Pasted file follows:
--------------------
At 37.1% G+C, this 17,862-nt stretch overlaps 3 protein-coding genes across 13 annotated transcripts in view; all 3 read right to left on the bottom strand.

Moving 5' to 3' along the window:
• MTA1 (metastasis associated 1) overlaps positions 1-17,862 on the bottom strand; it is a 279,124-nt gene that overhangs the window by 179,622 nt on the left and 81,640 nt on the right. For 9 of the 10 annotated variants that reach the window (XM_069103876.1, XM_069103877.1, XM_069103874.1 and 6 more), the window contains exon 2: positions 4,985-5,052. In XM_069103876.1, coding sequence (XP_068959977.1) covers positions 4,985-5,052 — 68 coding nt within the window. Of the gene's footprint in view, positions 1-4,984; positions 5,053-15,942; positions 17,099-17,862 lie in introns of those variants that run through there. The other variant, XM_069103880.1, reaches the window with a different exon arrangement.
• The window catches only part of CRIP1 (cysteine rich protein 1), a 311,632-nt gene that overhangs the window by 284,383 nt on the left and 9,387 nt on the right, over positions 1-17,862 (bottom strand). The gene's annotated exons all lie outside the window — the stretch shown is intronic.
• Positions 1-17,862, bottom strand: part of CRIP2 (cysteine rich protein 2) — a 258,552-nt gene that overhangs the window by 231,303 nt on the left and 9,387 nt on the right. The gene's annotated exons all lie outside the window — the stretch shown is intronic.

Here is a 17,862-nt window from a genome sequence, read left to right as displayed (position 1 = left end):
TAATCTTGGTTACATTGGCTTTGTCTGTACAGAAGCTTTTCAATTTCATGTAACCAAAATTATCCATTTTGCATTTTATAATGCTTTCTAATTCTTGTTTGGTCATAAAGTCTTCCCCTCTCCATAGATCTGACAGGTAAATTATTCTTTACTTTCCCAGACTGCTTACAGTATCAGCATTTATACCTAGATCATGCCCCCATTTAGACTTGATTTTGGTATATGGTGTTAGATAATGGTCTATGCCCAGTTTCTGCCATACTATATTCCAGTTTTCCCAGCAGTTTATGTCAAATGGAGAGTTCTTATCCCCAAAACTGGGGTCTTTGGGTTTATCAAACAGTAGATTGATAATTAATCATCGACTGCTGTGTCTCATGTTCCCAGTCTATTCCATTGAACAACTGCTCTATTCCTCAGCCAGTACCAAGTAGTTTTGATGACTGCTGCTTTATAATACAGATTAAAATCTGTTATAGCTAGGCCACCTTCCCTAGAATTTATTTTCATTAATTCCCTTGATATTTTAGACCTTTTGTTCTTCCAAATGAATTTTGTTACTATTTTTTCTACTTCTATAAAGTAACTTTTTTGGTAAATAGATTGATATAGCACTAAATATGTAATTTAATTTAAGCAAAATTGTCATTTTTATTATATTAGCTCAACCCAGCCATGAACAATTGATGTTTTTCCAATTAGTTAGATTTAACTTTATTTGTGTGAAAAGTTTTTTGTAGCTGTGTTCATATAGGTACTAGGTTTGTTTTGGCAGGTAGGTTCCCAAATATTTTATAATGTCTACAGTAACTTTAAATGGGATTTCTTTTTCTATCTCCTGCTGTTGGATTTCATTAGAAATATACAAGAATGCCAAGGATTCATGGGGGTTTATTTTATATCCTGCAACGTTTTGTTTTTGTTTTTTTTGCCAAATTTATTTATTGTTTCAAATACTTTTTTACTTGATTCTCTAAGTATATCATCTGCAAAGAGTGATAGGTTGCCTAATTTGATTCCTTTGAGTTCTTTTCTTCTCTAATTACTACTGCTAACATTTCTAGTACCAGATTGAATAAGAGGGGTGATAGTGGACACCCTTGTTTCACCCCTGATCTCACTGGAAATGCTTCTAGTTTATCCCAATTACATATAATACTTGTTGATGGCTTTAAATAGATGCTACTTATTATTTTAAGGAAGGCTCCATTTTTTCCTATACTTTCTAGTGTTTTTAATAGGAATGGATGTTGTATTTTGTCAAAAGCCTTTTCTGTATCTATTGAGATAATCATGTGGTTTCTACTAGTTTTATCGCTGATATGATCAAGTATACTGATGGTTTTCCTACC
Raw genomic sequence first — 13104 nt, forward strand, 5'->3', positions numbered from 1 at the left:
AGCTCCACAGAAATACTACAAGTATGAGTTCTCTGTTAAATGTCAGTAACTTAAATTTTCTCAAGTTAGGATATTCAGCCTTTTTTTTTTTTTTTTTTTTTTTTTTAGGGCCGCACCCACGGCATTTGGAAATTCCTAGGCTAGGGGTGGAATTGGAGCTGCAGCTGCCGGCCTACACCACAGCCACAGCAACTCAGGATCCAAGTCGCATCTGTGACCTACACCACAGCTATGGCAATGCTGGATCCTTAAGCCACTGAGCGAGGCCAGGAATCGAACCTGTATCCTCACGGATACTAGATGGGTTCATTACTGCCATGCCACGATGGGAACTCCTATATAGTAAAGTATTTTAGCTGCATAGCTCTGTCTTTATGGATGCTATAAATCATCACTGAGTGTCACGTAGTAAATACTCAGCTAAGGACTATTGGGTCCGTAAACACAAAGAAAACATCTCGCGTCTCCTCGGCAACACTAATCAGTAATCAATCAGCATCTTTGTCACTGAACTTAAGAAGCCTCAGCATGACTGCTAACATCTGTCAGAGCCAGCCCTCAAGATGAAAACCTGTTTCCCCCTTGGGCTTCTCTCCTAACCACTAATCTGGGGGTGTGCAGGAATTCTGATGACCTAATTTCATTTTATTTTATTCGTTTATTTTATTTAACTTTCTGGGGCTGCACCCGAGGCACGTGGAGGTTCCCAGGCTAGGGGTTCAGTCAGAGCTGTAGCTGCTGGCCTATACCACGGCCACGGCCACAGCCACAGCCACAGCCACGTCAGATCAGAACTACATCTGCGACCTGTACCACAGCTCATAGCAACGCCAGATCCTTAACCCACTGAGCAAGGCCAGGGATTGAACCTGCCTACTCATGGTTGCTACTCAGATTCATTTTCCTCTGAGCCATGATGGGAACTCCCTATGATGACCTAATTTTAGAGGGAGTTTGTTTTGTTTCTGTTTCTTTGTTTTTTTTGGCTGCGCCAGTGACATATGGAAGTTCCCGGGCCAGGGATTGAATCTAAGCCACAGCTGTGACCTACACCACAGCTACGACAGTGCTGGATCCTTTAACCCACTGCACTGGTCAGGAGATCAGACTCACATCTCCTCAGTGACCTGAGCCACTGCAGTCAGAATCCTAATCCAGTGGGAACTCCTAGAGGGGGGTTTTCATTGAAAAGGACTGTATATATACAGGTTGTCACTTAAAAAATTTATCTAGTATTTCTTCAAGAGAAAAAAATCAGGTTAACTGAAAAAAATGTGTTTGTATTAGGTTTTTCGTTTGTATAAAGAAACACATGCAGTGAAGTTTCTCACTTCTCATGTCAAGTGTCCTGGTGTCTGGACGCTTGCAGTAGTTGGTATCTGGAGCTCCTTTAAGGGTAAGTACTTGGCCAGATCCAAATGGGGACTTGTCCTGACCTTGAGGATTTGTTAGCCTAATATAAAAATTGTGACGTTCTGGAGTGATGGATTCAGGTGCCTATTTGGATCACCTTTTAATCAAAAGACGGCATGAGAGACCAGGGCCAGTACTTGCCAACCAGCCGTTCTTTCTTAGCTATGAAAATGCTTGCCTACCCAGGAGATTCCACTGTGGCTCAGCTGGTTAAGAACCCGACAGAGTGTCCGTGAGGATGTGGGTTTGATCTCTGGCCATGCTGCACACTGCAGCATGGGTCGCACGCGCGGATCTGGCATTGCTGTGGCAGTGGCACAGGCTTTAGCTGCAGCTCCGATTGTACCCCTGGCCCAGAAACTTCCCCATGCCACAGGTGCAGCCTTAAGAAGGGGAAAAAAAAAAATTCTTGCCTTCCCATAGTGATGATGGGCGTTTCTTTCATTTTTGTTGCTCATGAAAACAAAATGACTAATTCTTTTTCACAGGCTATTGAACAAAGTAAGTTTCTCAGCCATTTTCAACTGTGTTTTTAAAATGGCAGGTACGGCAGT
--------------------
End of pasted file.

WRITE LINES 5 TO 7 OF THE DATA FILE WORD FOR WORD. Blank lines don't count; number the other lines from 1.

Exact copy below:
• Positions 1-17,862, bottom strand: part of CRIP2 (cysteine rich protein 2) — a 258,552-nt gene that overhangs the window by 231,303 nt on the left and 9,387 nt on the right. The gene's annotated exons all lie outside the window — the stretch shown is intronic.

Here is a 17,862-nt window from a genome sequence, read left to right as displayed (position 1 = left end):
TAATCTTGGTTACATTGGCTTTGTCTGTACAGAAGCTTTTCAATTTCATGTAACCAAAATTATCCATTTTGCATTTTATAATGCTTTCTAATTCTTGTTTGGTCATAAAGTCTTCCCCTCTCCATAGATCTGACAGGTAAATTATTCTTTACTTTCCCAGACTGCTTACAGTATCAGCATTTATACCTAGATCATGCCCCCATTTAGACTTGATTTTGGTATATGGTGTTAGATAATGGTCTATGCCCAGTTTCTGCCATACTATATTCCAGTTTTCCCAGCAGTTTATGTCAAATGGAGAGTTCTTATCCCCAAAACTGGGGTCTTTGGGTTTATCAAACAGTAGATTGATAATTAATCATCGACTGCTGTGTCTCATGTTCCCAGTCTATTCCATTGAACAACTGCTCTATTCCTCAGCCAGTACCAAGTAGTTTTGATGACTGCTGCTTTATAATACAGATTAAAATCTGTTATAGCTAGGCCACCTTCCCTAGAATTTATTTTCATTAATTCCCTTGATATTTTAGACCTTTTGTTCTTCCAAATGAATTTTGTTACTATTTTTTCTACTTCTATAAAGTAACTTTTTTGGTAAATAGATTGATATAGCACTAAATATGTAATTTAATTTAAGCAAAATTGTCATTTTTATTATATTAGCTCAACCCAGCCATGAACAATTGATGTTTTTCCAATTAGTTAGATTTAACTTTATTTGTGTGAAAAGTTTTTTGTAGCTGTGTTCATATAGGTACTAGGTTTGTTTTGGCAGGTAGGTTCCCAAATATTTTATAATGTCTACAGTAACTTTAAATGGGATTTCTTTTTCTATCTCCTGCTGTTGGATTTCATTAGAAATATACAAGAATGCCAAGGATTCATGGGGGTTTATTTTATATCCTGCAACGTTTTGTTTTTGTTTTTTTTGCCAAATTTATTTATTGTTTCAAATACTTTTTTACTTGATTCTCTAAGTATATCATCTGCAAAGAGTGATAGGTTGCCTAATTTGATTCCTTTGAGTTCTTTTCTTCTCTAATTACTACTGCTAACATTTCTAGTACCAGATTGAATAAGAGGGGTGATAGTGGACACCCTTGTTTCACCCCTGATCTCACTGGAAATGCTTCTAGTTTATCCCAATTACATATAATACTTGTTGATGGCTTTAAATAGATGCTACTTATTATTTTAAGGAAGGCTCCATTTTTTCCTATACTTTCTAGTGTTTTTAATAGGAATGGATGTTGTATTTTGTCAAAAGCCTTTTCTGTATCTATTGAGATAATCATGTGGTTTCTACTAGTTTTATCGCTGATATGATCAAGTATACTGATGGTTTTCCTACC